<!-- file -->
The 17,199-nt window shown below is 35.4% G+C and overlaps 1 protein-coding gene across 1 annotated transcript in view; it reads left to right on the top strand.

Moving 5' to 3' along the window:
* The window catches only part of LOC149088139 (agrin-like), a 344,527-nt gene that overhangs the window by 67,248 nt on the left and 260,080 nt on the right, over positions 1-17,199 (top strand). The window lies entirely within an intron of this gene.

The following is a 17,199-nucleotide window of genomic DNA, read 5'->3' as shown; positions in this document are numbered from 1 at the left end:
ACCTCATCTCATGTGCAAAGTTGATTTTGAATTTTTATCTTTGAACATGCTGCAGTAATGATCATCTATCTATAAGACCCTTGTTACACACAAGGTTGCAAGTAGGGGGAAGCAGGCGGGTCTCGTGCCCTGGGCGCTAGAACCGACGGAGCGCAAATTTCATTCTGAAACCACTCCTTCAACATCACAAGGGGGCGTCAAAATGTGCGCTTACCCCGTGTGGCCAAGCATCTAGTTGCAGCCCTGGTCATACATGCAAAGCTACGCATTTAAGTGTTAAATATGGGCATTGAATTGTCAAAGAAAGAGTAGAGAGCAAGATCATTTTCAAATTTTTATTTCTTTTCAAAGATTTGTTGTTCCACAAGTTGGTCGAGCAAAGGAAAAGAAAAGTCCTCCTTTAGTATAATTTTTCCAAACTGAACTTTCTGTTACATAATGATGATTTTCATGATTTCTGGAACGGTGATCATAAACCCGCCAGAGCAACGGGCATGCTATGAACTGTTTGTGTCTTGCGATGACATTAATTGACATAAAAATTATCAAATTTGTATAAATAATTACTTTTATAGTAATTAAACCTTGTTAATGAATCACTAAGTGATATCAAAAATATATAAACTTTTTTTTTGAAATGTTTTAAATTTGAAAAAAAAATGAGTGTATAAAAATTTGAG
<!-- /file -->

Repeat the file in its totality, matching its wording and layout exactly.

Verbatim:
The 17,199-nt window shown below is 35.4% G+C and overlaps 1 protein-coding gene across 1 annotated transcript in view; it reads left to right on the top strand.

Moving 5' to 3' along the window:
* The window catches only part of LOC149088139 (agrin-like), a 344,527-nt gene that overhangs the window by 67,248 nt on the left and 260,080 nt on the right, over positions 1-17,199 (top strand). The window lies entirely within an intron of this gene.

The following is a 17,199-nucleotide window of genomic DNA, read 5'->3' as shown; positions in this document are numbered from 1 at the left end:
ACCTCATCTCATGTGCAAAGTTGATTTTGAATTTTTATCTTTGAACATGCTGCAGTAATGATCATCTATCTATAAGACCCTTGTTACACACAAGGTTGCAAGTAGGGGGAAGCAGGCGGGTCTCGTGCCCTGGGCGCTAGAACCGACGGAGCGCAAATTTCATTCTGAAACCACTCCTTCAACATCACAAGGGGGCGTCAAAATGTGCGCTTACCCCGTGTGGCCAAGCATCTAGTTGCAGCCCTGGTCATACATGCAAAGCTACGCATTTAAGTGTTAAATATGGGCATTGAATTGTCAAAGAAAGAGTAGAGAGCAAGATCATTTTCAAATTTTTATTTCTTTTCAAAGATTTGTTGTTCCACAAGTTGGTCGAGCAAAGGAAAAGAAAAGTCCTCCTTTAGTATAATTTTTCCAAACTGAACTTTCTGTTACATAATGATGATTTTCATGATTTCTGGAACGGTGATCATAAACCCGCCAGAGCAACGGGCATGCTATGAACTGTTTGTGTCTTGCGATGACATTAATTGACATAAAAATTATCAAATTTGTATAAATAATTACTTTTATAGTAATTAAACCTTGTTAATGAATCACTAAGTGATATCAAAAATATATAAACTTTTTTTTTGAAATGTTTTAAATTTGAAAAAAAAATGAGTGTATAAAAATTTGAG